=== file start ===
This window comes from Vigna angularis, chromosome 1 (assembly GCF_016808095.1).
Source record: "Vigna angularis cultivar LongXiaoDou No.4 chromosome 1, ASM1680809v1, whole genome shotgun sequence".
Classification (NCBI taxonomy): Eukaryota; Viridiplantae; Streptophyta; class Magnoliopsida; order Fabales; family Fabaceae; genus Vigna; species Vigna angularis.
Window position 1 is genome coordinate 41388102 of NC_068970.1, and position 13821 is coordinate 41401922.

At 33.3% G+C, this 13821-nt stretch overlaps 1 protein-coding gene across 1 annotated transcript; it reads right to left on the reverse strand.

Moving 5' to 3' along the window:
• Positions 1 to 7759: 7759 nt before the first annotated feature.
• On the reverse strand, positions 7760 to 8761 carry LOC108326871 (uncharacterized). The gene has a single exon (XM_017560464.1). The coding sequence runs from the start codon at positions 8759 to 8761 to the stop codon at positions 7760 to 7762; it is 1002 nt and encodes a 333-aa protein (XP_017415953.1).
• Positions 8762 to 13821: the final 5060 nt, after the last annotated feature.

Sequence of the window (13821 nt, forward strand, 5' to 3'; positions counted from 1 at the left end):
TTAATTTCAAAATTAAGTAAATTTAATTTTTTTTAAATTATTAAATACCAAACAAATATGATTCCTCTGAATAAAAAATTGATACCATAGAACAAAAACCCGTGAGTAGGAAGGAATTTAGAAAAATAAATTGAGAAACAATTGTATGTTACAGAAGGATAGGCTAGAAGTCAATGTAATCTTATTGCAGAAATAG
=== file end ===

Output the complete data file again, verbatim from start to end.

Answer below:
This window comes from Vigna angularis, chromosome 1 (assembly GCF_016808095.1).
Source record: "Vigna angularis cultivar LongXiaoDou No.4 chromosome 1, ASM1680809v1, whole genome shotgun sequence".
Classification (NCBI taxonomy): Eukaryota; Viridiplantae; Streptophyta; class Magnoliopsida; order Fabales; family Fabaceae; genus Vigna; species Vigna angularis.
Window position 1 is genome coordinate 41388102 of NC_068970.1, and position 13821 is coordinate 41401922.

At 33.3% G+C, this 13821-nt stretch overlaps 1 protein-coding gene across 1 annotated transcript; it reads right to left on the reverse strand.

Moving 5' to 3' along the window:
• Positions 1 to 7759: 7759 nt before the first annotated feature.
• On the reverse strand, positions 7760 to 8761 carry LOC108326871 (uncharacterized). The gene has a single exon (XM_017560464.1). The coding sequence runs from the start codon at positions 8759 to 8761 to the stop codon at positions 7760 to 7762; it is 1002 nt and encodes a 333-aa protein (XP_017415953.1).
• Positions 8762 to 13821: the final 5060 nt, after the last annotated feature.

Sequence of the window (13821 nt, forward strand, 5' to 3'; positions counted from 1 at the left end):
TTAATTTCAAAATTAAGTAAATTTAATTTTTTTTAAATTATTAAATACCAAACAAATATGATTCCTCTGAATAAAAAATTGATACCATAGAACAAAAACCCGTGAGTAGGAAGGAATTTAGAAAAATAAATTGAGAAACAATTGTATGTTACAGAAGGATAGGCTAGAAGTCAATGTAATCTTATTGCAGAAATAG